The national laboratories have a long history of involvement in materials synthesis and processing, materials characterization, equipment and instrument development, and systems integration. They also have a history of organizing, operating, and maintaining major collaborative research centers and user facilities for participatory R&D by industries and universities. In general, they have much experience in bringing together multiple disciplines to solve complex problems and in overcoming problems of technology transfer between diverse institutions. However, appropriate incentives need to be developed to help these laboratories reach their full potential for collaboration with industry and universities.

Department of Defense Laboratories

There are 81 DOD laboratories supported through the Navy, Air Force, and Army, with about 90,000 staff members and a total budget of about $1.7 billion—half of the total federal laboratory budget. The property and equipment assets of these DOD laboratories are in excess of $4 billion.

Materials science and engineering is also conducted in about 124 industrial laboratories under the IR&D programs, which are reimbursed by DOD through indirect cost accounts. About 1080 IR&D projects address materials science and engineering issues, and 417 of these have materials science and engineering as their principal subject. The total amount of funding for these projects was approximately $255 million in FY1986.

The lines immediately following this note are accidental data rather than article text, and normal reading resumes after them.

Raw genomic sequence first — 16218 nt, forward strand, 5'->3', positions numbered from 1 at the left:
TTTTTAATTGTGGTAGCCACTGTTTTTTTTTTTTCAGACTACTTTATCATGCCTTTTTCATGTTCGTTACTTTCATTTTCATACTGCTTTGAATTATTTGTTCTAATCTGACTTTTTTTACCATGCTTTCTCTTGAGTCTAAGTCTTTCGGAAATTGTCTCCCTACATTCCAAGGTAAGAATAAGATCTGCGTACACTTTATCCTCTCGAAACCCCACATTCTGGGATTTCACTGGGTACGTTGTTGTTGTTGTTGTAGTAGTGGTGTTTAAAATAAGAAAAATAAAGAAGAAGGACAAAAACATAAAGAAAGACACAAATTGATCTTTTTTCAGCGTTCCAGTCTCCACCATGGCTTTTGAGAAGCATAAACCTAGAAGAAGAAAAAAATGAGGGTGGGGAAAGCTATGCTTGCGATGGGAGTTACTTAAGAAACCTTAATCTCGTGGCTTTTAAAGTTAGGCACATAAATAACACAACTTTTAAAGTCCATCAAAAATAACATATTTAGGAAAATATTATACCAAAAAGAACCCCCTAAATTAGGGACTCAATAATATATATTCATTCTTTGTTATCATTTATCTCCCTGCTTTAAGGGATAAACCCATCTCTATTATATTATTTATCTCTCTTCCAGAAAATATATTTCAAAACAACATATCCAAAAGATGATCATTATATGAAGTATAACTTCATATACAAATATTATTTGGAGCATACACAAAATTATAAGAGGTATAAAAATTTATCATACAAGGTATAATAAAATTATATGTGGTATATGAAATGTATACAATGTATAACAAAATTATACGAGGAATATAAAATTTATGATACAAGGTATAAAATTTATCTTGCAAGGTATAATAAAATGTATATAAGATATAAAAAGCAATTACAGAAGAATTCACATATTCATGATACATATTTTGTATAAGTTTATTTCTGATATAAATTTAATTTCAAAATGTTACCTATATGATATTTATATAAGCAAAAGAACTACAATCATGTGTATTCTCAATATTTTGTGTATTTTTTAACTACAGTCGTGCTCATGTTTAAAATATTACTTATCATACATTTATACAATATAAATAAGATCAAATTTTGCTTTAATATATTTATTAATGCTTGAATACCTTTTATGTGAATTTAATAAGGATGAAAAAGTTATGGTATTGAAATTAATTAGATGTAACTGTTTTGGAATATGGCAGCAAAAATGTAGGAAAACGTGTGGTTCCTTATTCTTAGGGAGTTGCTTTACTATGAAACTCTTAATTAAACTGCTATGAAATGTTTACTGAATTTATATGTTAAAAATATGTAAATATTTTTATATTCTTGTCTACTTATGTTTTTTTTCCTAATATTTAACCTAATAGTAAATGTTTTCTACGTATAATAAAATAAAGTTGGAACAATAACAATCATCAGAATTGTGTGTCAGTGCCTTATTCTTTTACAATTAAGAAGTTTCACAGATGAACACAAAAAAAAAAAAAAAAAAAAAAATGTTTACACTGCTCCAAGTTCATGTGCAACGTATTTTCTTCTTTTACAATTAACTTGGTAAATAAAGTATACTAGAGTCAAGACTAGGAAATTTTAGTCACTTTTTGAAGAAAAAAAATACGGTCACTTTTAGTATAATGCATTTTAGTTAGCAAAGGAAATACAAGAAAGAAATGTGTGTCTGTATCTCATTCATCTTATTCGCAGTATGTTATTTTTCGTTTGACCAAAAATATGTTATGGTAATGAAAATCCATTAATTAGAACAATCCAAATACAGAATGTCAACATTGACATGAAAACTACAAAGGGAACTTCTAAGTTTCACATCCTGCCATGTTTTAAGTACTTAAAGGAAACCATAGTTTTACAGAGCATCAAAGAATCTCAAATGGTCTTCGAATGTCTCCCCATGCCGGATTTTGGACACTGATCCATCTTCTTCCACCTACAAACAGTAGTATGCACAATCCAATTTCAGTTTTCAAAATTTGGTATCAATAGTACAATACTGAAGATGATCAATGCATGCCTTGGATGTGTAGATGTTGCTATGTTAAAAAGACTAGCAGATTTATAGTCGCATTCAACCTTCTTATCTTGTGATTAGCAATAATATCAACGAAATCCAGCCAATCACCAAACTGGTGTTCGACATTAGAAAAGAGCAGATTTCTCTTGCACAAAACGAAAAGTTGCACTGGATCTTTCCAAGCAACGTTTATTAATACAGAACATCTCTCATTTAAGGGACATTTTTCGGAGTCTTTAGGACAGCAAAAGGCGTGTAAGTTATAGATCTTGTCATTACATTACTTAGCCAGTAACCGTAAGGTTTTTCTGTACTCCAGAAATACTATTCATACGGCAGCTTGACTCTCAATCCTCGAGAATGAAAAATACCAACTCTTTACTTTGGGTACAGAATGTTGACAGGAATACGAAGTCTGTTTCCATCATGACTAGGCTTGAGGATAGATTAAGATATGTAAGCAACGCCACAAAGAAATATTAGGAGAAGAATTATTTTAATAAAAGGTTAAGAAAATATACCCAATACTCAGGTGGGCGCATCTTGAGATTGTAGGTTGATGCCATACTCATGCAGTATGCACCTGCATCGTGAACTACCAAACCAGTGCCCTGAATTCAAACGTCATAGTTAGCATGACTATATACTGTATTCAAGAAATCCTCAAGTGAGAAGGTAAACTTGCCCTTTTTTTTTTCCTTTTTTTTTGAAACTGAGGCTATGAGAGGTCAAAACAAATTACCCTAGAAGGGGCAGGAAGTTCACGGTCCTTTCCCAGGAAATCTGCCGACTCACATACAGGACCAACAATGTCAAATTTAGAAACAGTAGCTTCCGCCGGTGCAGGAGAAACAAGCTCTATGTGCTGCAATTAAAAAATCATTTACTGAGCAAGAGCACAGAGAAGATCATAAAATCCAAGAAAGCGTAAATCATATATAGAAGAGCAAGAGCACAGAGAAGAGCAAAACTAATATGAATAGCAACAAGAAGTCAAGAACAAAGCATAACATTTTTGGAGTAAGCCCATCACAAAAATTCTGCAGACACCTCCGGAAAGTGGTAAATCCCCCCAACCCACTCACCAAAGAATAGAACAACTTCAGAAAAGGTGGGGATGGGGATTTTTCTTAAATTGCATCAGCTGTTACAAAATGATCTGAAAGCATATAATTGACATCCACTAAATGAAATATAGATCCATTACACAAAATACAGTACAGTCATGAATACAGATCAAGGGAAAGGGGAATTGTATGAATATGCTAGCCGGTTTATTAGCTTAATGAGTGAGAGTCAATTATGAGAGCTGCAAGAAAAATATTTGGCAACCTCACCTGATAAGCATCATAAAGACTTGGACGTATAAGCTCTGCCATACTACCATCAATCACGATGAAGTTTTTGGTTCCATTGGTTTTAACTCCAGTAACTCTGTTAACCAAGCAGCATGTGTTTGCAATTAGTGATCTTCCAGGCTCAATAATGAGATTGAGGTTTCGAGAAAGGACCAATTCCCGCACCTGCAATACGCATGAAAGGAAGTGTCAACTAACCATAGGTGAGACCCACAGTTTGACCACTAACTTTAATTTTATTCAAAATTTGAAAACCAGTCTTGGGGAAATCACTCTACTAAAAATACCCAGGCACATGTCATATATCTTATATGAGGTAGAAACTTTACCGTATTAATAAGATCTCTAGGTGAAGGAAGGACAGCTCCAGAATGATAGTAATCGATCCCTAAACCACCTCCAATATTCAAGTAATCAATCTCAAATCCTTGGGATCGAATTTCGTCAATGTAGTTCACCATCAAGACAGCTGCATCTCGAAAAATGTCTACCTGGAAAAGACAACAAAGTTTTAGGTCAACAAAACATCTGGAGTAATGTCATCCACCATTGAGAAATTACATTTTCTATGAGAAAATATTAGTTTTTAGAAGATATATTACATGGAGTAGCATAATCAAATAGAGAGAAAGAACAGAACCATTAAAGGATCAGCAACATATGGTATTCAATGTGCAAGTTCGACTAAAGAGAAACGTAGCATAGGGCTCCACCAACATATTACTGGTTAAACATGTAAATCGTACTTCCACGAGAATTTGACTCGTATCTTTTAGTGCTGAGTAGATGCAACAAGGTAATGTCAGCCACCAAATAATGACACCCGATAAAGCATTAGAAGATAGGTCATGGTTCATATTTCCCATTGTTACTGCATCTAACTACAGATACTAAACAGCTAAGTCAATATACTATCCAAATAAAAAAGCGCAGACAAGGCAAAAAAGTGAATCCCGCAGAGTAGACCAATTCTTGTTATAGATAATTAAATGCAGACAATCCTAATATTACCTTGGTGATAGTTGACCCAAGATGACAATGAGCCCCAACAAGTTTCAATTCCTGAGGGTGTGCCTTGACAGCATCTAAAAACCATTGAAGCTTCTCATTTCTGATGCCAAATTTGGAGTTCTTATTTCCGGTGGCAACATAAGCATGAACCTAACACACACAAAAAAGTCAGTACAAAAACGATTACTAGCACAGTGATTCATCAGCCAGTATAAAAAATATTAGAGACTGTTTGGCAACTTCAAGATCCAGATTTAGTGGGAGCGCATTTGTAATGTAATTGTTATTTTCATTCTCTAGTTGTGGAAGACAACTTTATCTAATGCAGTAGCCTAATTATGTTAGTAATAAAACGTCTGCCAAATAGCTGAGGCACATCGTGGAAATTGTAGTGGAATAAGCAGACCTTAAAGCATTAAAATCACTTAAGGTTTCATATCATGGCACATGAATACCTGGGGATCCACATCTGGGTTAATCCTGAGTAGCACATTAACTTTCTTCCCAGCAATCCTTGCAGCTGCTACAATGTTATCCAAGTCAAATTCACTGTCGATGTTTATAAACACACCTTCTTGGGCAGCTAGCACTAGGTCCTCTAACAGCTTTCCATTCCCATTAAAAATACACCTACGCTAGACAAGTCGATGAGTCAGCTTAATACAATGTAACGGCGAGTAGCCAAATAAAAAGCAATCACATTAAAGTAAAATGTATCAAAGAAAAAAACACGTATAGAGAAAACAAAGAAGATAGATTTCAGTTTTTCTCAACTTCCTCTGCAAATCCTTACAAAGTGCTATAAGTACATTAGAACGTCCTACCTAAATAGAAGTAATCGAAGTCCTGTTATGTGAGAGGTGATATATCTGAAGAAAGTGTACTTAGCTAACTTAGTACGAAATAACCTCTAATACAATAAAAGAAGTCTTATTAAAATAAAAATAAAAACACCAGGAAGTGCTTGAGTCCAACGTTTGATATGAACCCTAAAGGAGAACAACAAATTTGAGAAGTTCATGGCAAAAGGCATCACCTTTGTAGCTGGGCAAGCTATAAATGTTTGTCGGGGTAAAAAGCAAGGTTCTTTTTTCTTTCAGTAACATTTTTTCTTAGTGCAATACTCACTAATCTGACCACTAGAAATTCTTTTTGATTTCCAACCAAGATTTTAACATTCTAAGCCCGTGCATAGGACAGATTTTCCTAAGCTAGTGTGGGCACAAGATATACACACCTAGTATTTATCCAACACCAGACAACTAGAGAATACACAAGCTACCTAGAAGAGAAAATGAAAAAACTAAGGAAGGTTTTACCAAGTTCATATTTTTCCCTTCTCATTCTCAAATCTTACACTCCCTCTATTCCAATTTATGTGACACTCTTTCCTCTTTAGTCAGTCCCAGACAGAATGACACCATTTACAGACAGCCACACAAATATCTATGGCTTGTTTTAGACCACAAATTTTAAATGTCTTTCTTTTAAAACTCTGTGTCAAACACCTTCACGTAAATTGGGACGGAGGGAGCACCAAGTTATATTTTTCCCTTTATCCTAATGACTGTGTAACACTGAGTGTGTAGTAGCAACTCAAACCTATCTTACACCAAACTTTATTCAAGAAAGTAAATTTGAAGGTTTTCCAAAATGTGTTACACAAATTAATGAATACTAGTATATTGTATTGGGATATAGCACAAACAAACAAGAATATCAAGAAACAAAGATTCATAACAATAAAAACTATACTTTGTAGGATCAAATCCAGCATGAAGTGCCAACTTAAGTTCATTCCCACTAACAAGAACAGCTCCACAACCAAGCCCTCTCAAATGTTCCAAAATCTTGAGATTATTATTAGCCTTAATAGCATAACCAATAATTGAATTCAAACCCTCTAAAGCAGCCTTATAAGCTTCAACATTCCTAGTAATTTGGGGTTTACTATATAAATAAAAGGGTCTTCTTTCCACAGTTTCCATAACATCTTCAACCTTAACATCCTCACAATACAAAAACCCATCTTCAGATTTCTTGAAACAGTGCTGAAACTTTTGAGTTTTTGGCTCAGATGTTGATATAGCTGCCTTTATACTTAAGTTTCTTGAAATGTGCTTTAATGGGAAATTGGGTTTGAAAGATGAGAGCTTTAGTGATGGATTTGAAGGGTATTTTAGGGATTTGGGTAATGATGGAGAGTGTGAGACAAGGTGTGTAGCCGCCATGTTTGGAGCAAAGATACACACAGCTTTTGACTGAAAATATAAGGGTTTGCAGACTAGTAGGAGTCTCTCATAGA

National Institute of Standards and Technology

The National Institute of Standards and Technology (NIST; formerly the National Bureau of Standards), which receives its funding from DOC rather than DOE, is another potentially valuable resource for materials science and engineering. The approximate budget for materials science and engineering in the NIST in 1986 was $37.8 million, with emphases across the full range of materials classes. The number of full-time equivalent NIST staff members now working in the field is approximately 400; about 200 have doctorates.

Industrial-academic interaction is an important element of the research program at the NIST. The visiting scientist program includes a unique industrial research associate program in which industry sends personnel at its own cost to work collaboratively on joint projects with researchers at the institute, for periods ranging from a few weeks to more than a year. An estimated 20 percent of NIST operating funds comes from industrial sources, mostly via contributions of equipment or the paid time of industrial research associates.

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